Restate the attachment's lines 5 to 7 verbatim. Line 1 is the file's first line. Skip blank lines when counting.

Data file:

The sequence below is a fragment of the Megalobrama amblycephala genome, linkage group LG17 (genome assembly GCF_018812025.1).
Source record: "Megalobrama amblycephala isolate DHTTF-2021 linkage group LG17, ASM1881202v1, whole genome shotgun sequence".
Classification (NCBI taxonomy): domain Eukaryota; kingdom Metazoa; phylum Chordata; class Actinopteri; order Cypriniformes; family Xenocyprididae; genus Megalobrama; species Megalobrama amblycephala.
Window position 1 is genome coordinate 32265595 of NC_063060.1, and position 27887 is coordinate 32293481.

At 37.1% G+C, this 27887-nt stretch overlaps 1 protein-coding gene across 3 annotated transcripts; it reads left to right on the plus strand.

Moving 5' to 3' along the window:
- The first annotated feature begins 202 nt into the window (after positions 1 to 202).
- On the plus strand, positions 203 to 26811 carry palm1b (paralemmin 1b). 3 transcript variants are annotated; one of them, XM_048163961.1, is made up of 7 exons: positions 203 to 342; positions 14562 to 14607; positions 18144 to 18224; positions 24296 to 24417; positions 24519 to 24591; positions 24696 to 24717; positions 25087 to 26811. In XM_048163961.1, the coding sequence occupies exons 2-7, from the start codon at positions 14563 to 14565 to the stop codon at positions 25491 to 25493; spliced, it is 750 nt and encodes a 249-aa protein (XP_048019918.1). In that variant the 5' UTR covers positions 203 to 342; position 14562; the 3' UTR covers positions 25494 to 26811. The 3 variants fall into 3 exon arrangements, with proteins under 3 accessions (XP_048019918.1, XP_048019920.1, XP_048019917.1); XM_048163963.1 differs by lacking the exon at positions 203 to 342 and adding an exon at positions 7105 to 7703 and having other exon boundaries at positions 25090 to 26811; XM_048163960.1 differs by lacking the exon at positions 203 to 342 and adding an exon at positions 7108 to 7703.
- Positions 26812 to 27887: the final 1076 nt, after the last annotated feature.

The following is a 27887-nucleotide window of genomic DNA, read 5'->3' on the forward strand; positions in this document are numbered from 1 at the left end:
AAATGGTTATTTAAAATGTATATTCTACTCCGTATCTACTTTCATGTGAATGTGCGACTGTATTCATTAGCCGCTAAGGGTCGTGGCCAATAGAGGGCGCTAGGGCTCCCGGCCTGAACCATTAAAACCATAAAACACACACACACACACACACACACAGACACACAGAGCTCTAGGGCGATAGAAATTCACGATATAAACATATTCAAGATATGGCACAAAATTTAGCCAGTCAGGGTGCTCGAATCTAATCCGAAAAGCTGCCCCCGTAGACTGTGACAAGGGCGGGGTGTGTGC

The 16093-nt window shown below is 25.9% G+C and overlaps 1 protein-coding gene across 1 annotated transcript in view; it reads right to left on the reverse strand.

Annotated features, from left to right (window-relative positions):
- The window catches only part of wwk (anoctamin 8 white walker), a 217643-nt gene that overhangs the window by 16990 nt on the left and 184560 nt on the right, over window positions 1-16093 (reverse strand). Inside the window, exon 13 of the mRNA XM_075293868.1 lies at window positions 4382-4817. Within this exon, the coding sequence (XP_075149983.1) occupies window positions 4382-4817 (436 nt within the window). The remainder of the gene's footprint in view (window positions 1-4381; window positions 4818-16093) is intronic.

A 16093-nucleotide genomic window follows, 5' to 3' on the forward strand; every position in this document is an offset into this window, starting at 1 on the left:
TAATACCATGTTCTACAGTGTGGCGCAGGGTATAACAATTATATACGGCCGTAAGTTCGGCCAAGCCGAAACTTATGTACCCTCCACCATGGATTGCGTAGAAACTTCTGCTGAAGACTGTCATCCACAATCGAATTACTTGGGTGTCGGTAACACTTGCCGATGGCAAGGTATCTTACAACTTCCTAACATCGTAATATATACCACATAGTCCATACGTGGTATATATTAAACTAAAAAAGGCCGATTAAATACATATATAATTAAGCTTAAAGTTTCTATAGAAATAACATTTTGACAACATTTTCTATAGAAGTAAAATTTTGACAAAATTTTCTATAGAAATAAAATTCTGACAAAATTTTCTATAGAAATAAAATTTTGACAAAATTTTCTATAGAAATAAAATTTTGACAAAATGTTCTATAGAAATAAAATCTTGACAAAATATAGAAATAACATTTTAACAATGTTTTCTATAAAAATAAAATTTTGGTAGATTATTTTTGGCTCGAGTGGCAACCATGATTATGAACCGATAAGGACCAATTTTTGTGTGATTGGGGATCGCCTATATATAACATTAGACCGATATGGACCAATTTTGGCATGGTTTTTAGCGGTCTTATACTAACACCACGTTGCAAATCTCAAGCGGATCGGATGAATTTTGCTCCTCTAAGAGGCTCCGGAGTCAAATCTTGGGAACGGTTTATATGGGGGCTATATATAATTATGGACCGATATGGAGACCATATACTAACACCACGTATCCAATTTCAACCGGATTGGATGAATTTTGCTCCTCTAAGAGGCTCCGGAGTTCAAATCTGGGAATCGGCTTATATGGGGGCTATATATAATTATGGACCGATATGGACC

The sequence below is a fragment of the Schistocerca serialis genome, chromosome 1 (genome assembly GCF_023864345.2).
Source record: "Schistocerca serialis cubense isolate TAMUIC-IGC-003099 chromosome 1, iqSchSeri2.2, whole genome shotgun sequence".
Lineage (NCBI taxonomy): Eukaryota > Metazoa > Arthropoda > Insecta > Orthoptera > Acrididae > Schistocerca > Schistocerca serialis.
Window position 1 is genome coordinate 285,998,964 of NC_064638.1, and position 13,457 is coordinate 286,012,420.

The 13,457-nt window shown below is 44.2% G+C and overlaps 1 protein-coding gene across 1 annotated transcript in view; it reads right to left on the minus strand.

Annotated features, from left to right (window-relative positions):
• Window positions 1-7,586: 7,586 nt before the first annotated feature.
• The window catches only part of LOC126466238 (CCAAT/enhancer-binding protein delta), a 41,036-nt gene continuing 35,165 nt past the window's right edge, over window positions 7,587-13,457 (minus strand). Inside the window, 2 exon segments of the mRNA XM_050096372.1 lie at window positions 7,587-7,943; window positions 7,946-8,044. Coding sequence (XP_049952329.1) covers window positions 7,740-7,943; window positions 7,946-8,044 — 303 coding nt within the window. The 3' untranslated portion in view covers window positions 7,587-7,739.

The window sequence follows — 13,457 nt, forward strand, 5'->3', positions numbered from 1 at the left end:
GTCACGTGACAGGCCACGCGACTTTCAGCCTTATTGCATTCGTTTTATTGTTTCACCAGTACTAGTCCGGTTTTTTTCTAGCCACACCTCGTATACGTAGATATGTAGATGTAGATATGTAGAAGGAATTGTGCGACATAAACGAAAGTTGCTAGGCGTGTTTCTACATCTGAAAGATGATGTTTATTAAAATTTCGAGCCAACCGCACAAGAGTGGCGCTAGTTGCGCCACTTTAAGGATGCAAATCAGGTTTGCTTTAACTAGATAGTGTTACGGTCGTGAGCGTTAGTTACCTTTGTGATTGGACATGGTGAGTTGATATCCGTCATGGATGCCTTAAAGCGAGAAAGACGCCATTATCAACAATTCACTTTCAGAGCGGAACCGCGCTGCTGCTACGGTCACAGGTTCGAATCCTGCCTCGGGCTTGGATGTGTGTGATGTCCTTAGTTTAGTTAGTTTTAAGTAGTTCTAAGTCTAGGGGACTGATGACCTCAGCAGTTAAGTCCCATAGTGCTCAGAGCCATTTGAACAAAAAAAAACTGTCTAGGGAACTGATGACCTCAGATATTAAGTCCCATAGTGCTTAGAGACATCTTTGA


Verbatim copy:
At 37.1% G+C, this 27887-nt stretch overlaps 1 protein-coding gene across 3 annotated transcripts; it reads left to right on the plus strand.

Moving 5' to 3' along the window:
- The first annotated feature begins 202 nt into the window (after positions 1 to 202).